7. Charles Harold Martin

    I was born in Blue Mountain in the large two story building on the hill by the barber shop. It burned some years ago. I worked at the cotton mill while attending Jax State.

  8. I was in the last second grade class that attended the old Blue Mountain School before it closed. It closed at the end of that school year and if I remember right, it was 1983. It was torn down a few years later. I had to go to Saks for the third grade. Not sure if anyone here knew her or not, Dorothy Ward babysat me and my brother in those same years. I remember her and her late husband, Woodrow Ward owned and operated and service station/café not even a mile from where the school was on Alexandria Rd. I would really love to find that schools history if anyone could help me. Thanks in advance.

  9. Went to blue mountain school Mrs Landers was first grade teacher Mrs Paddy was grade 5 teacher Mrs Dishman was 4 grade teacher can not recall any more was in early 50s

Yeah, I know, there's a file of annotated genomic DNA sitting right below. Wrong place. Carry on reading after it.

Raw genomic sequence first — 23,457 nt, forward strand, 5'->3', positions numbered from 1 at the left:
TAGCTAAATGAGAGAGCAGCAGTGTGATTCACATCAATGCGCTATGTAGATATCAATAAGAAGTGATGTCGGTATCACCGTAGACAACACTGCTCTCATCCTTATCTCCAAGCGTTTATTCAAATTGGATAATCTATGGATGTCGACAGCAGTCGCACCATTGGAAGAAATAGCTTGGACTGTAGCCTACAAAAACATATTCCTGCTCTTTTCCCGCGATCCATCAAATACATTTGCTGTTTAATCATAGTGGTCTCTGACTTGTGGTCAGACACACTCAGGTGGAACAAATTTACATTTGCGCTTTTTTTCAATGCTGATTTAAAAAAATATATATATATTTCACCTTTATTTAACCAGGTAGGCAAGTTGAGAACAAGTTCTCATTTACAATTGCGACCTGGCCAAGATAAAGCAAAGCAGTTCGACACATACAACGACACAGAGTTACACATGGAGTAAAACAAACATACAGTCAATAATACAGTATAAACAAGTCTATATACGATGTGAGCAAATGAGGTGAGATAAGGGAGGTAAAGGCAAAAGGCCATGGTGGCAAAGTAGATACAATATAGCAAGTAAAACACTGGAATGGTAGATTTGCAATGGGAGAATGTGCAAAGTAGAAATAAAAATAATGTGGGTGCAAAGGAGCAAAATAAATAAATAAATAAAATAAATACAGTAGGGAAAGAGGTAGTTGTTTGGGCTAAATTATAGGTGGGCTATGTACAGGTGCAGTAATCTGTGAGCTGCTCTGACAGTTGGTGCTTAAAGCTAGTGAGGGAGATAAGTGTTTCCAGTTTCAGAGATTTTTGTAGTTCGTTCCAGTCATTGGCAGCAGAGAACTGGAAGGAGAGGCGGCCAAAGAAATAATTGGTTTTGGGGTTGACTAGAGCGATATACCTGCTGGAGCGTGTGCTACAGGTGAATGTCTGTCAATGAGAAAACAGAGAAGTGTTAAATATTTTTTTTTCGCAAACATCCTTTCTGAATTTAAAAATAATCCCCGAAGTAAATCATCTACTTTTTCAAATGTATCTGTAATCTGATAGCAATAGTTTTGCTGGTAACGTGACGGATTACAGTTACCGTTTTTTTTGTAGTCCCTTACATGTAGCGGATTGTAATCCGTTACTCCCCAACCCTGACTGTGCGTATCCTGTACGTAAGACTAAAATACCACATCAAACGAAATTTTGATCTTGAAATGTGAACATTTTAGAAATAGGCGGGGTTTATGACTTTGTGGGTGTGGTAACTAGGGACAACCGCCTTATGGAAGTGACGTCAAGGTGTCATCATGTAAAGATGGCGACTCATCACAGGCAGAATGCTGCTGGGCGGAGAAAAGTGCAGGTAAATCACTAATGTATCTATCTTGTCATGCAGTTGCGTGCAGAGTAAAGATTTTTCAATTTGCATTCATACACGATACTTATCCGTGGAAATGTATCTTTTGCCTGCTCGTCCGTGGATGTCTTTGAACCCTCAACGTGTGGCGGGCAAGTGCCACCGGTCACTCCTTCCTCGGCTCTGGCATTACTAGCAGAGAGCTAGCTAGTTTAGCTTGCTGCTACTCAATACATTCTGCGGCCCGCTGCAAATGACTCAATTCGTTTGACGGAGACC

10. I really think it would have been more appropriate to turn the old school into a civil war museum. It would be great to be able to walk in and see exhibits of all sorts pertaining to the history of Blue Mountain and the school.

  11. i went to the school before they close it .i remember we would play out back under the steps just stay warm in the winter .a real bad storm came through an we sometimes would walk home for lunch because we couldnot aford lunches .one day we went home an there was abig killing next door an mama wouldnt let us walk home for lunch no more.